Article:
Update: Changes Concerning Cross-contamination and Feeding Our Children

After attending a FAAST meeting last night, I learned of a few changes we need to make in regards to keeping the boys safe from cross-contamination of their food allergens.

There were two speakers, Gale Prince and Mark Redmond. Both speakers came forth with very important information, but I will focus on what Gale had to say. He worked for the Kroger company for years. He is very involved in the labeling process of packaged food. Gale was very involved in the Food Allergen Labeling and Consumer Protection Act of 2004 (Title II of Public Law 108-282) to change the law on how food allergens are listed on our food labels. He is now involved in tweaking the many loopholes that still exist in the act. What I also found particularly helpful is that Gale is very familiar with production and manufacturing processes of our packaged and prepared food. He brought to light some the the difficulties that manufacturers have in regards to preventing cross-contamination.

In regards to some of the food allergens that we in particular have to watch out for- peanut, tree-nuts, and eggs, I learned of some things that we have to change immediately.

First of all, we need to avoid getting things from the deli. The risk of cross-contamination of eggs, nuts, and dairy(for those who need to avoid dairy) is very high. This was news to me; we have been getting deli meat and cheese all along! What I did not realize is that the deli is responsible for preparing other things such as the sides that you can get at the deli counter (egg salad, Waldorf chicken salad, potato salad, etc.) I think the danger speaks for itself. It is much safer to purchase pre-packaged deli products, as they are packaged in a separate facility where there are no other foods. The guidelines for labeling the pre-packaged deli products are much more strict than when purchasing things straight from the deli.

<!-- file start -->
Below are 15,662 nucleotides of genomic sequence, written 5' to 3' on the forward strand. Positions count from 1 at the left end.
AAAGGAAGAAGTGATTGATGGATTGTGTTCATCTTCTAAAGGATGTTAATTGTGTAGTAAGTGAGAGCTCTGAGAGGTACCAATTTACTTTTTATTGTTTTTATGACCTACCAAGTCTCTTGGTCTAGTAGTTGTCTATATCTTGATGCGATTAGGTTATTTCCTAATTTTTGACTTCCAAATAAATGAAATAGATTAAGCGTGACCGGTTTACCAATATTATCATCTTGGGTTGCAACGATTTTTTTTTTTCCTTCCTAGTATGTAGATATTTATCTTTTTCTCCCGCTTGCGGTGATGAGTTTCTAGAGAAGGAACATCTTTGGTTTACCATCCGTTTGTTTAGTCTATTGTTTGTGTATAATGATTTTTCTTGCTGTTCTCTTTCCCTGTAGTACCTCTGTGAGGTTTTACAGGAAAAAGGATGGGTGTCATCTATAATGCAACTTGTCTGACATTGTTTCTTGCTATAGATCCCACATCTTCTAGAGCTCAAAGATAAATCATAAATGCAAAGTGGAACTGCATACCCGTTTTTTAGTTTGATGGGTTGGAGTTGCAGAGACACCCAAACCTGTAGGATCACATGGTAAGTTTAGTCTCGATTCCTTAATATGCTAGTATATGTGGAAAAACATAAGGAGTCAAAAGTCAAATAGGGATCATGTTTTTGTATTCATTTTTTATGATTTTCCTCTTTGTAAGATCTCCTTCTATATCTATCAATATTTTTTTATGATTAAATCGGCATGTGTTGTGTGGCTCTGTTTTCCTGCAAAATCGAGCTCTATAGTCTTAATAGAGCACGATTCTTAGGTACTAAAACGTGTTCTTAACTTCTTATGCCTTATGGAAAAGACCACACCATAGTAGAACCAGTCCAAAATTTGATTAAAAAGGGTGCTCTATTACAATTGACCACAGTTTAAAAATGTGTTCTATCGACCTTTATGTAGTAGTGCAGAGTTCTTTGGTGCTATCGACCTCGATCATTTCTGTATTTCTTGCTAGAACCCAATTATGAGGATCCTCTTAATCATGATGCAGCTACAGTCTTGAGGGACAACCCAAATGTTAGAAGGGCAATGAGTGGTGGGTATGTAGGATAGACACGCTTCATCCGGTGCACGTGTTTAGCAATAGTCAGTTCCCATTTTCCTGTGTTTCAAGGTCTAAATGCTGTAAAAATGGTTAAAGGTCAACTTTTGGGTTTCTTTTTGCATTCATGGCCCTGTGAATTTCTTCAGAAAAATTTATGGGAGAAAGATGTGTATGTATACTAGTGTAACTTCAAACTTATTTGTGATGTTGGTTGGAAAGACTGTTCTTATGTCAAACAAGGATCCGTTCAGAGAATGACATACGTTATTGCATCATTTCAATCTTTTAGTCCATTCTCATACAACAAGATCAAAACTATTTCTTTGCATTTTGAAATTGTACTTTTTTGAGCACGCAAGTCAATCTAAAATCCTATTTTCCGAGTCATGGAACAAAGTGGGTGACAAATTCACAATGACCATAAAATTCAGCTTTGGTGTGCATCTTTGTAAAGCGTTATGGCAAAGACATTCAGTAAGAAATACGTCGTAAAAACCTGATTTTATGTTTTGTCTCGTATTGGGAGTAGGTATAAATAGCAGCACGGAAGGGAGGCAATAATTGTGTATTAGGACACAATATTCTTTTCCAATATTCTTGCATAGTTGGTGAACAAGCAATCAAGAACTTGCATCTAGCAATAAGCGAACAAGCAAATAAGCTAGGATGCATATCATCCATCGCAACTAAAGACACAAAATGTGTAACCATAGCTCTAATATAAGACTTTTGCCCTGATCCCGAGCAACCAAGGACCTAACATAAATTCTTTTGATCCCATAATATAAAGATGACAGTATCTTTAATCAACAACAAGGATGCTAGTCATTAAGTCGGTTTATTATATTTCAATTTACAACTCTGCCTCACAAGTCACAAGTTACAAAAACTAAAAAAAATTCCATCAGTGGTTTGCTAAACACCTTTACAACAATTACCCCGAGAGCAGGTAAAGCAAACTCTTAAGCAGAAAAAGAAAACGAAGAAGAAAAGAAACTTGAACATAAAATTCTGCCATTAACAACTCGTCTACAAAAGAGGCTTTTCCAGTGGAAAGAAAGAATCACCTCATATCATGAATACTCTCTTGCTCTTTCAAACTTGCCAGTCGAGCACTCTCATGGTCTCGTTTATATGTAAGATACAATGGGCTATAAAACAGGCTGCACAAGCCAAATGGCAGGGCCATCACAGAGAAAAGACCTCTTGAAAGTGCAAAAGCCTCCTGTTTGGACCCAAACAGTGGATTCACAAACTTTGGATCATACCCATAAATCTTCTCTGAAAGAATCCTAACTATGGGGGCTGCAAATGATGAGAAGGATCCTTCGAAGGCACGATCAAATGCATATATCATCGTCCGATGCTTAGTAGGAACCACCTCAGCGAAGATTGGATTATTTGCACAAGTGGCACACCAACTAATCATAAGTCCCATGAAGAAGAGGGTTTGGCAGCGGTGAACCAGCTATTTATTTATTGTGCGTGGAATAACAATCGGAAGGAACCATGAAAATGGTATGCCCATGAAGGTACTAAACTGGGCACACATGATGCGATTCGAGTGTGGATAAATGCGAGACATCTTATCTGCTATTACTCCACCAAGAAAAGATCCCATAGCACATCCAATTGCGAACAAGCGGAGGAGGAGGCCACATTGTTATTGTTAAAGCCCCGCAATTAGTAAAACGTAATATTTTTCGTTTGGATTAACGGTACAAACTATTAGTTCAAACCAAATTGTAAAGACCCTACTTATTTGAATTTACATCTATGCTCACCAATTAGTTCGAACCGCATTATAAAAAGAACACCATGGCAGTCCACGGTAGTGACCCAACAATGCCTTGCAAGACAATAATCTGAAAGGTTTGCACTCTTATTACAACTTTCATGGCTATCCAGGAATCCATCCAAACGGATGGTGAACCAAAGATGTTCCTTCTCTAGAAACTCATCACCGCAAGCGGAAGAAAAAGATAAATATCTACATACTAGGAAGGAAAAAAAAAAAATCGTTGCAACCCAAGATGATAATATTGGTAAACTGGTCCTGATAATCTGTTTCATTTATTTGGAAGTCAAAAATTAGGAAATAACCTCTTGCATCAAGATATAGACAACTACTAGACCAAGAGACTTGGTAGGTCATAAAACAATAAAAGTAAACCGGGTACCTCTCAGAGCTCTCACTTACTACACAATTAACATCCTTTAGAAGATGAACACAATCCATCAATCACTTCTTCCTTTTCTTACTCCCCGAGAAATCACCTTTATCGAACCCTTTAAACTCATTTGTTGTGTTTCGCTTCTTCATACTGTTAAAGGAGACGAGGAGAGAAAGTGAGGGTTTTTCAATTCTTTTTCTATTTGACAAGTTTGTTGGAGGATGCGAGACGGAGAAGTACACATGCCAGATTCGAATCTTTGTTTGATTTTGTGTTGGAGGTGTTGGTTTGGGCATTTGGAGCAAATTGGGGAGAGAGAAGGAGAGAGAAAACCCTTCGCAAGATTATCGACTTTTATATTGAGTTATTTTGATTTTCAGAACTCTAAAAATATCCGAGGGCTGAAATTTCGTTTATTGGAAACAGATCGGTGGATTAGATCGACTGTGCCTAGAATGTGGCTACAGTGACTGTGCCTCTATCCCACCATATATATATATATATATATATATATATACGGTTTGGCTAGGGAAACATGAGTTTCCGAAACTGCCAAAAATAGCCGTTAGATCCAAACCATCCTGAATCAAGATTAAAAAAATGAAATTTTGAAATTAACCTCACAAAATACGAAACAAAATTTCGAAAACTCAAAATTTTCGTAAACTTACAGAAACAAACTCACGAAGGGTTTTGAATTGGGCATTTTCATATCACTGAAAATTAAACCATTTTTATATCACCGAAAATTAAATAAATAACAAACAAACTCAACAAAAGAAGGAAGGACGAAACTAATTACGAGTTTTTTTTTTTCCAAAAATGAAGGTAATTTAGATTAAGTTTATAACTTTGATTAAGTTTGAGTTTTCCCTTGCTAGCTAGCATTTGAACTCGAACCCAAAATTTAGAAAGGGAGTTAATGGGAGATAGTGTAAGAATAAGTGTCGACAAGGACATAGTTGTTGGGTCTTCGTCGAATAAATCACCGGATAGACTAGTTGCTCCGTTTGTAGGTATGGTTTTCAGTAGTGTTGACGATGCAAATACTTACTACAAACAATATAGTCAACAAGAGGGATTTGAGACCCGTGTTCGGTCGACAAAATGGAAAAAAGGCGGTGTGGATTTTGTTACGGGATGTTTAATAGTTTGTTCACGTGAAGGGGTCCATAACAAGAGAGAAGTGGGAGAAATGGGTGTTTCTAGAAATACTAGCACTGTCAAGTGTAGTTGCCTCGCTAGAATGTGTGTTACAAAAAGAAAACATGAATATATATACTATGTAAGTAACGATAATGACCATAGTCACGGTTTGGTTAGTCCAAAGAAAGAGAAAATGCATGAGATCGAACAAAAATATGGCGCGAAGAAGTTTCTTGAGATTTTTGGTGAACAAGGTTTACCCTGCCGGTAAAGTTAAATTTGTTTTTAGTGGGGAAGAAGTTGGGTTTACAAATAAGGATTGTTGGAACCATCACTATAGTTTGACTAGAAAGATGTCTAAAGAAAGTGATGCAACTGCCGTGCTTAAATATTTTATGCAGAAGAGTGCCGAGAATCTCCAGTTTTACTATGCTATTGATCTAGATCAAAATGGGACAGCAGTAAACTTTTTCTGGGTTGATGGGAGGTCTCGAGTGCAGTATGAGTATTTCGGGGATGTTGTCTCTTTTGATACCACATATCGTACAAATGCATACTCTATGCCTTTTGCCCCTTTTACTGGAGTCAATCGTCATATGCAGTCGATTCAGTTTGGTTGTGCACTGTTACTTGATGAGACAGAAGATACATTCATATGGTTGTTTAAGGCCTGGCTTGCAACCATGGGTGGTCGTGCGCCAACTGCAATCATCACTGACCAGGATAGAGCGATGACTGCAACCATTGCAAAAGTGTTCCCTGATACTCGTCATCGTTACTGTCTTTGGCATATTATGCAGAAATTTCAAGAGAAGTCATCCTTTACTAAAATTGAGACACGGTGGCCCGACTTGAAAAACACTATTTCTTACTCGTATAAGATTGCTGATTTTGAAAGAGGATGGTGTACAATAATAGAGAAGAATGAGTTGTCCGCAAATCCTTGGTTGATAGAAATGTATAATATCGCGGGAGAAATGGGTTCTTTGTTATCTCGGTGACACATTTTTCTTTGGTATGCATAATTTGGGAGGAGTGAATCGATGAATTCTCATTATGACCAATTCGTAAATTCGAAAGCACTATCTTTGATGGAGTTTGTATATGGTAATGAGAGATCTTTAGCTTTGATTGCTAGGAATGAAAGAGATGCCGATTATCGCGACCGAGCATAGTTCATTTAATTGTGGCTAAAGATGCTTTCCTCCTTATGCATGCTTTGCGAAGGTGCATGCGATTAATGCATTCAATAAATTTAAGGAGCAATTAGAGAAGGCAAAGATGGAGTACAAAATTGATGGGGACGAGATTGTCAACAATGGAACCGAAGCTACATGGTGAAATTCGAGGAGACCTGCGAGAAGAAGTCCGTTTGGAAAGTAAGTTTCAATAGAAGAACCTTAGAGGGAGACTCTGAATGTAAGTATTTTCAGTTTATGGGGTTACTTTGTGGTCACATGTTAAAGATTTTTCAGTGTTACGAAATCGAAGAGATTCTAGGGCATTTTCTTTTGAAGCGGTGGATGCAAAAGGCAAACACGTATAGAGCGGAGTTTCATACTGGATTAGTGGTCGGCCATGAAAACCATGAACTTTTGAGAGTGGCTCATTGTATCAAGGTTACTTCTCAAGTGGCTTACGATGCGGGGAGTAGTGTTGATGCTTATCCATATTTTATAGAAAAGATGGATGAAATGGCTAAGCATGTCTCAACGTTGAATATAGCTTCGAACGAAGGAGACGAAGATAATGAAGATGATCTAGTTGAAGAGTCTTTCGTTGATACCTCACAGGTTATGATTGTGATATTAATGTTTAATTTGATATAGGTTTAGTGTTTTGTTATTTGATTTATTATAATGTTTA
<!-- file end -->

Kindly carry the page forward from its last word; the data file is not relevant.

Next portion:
Another kind of food that we need to avoid are the things that are produced on shared equipment. The food allergen act does not require companies to list “possible cross-contamination.” They are only required to list any of the allergens if they are an actual ingredient of what ever that particular product happens to be.

For instance, ice cream is particularly susceptible. The speaker suggested that if we were to use pre-packaged ice cream, that we should stick with vanilla. It is almost always the first flavor produced of the day, therefore other flavors that contain the food allergens are produced later. The manufacturing lines are cleaned between flavors, but not as astringent as at the end of the day in which they are cleaned with more of a sanitation routine. In my opinion, the risk of a stray peanut being missed by the cleaning process is still too much of a risk for my children. So, for now we will only let them eat ice cream made at home.

One last piece of knowledge that I left with was that I should be looking for the additive called lysozyme. It is a derivative of egg, therefore it may be an issue for us since we have an egg allergy to watch out for. Apparently it is not considered one of the allergens that companies have to label since it is only a derivative.

Thanks to these two men who are actively working to make eating safer for our children. Also, thanks to all of you (our family and friends) for taking the time to read or updates in the same effort to help us keep our children safe. You are all a true blessing!


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